Volca and MSY2 in sync

Advertisements

10 Comments

Add yours →

  1. Finally a good workflow to sync midi to the Sync in of the volca’s!
    Will this also trigger the start/stop of the Volca’s in this way? or only sync the bpm?

    • The Introvert 2016-08-03 — 10:06

      Hi Ingmar, it will not pass start/stop through, only the sync pulse train. If you have devices that stop emitting clock when they are not playing, and in the receiving end one (or more) device(s) that pause when no clock is received, it can be achieved, although in a clumsy way. It is interesting to see how manufacturers when now returning to sync and control voltages seem to have forgotten how it was supposed to work 30 years ago when you had start/stop as well as clock information 🙂

  2. Lauren Hart 2016-10-25 — 23:33

    Thank you for this article. I have been having issues getting them to sync via midi and Ableton. Every 5th measure the sync is on and then off again. I have changed the Volca to “auto”, changed my midi sync settings in my Daw, used the “external instrument” device to route it in, in ableton. I am getting the tempo synced but not that actual beat. I then tried to create a midi click track for them to quantize to and still is off.
    Im thinking of buying the Doepfer MSY2 but am unsure what the power supply is , as most of them do not come with power. Any chance you could post a picture. Also, an insight is welcome.

    • The Introvert 2016-10-27 — 19:21

      Hello, and thank you for stopping by! I rarely sync hardware and software myself, so I’m not sure I can help you with this. I know people sometimes have problems with Ableton and MIDI sync, some things seem to worker better than others. What you describe is strange though- do you mean that there is a short bit of lag every 5th measure?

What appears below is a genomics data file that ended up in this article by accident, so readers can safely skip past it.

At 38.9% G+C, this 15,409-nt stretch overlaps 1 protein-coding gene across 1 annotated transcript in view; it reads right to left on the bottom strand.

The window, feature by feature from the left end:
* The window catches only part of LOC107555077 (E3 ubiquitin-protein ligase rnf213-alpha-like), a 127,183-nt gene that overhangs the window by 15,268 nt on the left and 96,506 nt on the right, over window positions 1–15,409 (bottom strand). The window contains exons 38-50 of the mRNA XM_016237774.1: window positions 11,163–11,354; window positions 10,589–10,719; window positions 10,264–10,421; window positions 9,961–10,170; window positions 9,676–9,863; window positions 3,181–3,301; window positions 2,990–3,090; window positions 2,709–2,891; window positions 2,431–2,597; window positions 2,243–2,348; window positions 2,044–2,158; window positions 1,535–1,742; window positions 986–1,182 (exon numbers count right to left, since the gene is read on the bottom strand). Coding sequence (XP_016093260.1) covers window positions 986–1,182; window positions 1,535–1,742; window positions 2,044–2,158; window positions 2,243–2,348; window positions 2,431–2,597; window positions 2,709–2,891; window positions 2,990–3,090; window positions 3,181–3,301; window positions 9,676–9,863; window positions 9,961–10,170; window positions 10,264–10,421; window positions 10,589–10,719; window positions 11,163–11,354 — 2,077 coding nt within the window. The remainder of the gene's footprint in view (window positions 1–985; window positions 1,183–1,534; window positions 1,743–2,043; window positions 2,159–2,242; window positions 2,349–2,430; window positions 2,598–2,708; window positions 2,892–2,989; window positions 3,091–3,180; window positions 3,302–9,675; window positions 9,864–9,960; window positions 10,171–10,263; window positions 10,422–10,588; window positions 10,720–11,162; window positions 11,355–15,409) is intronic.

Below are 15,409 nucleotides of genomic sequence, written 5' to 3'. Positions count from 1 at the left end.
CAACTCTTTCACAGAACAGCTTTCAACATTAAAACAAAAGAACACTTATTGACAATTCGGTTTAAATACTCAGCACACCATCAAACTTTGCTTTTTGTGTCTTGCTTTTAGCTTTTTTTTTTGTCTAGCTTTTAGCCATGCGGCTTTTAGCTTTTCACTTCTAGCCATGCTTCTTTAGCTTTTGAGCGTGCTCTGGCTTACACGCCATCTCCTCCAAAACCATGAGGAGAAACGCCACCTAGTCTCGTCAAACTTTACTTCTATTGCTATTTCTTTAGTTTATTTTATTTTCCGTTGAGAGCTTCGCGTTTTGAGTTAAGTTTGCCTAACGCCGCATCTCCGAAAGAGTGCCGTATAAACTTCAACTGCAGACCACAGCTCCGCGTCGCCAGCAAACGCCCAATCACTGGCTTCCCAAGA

The MSY2 is designed to try to power itself from the MIDI port to work without a power supply. I use it that way with most of my hardware gear, and my MIDI interface from the Mac.

  3. Reblogged this on odditonic and commented:
    I am struggling with Korg Volca sync to tape issues. This wasn’t useful for my situation, but the information will prove to be useful later, so….

  4. To sync (with start / stop – critical for me!) two Volcas to an external master midi device – am I best to just use a midi-thru box and connect the midi out of the external device to the midi in of both Volcas?

    It seems crazy to have sync without start / stop! Makes the sync leads almost useless, for me at least.

    • The Introvert 2017-03-06 — 07:13

      I see your point, but for live performance, a pure clock pulse without start/stop is actually more useful, as you can drop Volcas and other instruments in and out of the music without affecting other instruments and still be in sync. With older MIDI gear, this was usually not possible, or very difficult to achieve.

      When I want to use the Volcas more in the vein of older hardware, I’d do as you suggest, and use a MIDI splitter/thru.

      • Having discussed this with a few more gear heads, and having played with it a bit more – I get it now. I think it was the fact that it didn’t work like I expected that made me initially think it was a flaw.

  5. Hi, by no means I want to hack this conversation but do you also know about the Retrokits RK-004? It can do MIDI to Sync but also do the tempo divisions on a much wider scale, it also does clock modifications on midi itself so you can play around with polyrhythmic sounds.

Leave a Reply

Fill in your details below or click an icon to log in:

WordPress.com Logo

You are commenting using your WordPress.com account. Log Out / Change )

Twitter picture

You are commenting using your Twitter account. Log Out / Change )

Facebook photo

You are commenting using your Facebook account. Log Out / Change )

Google+ photo

You are commenting using your Google+ account. Log Out / Change )

Connecting to %s

%d bloggers like this: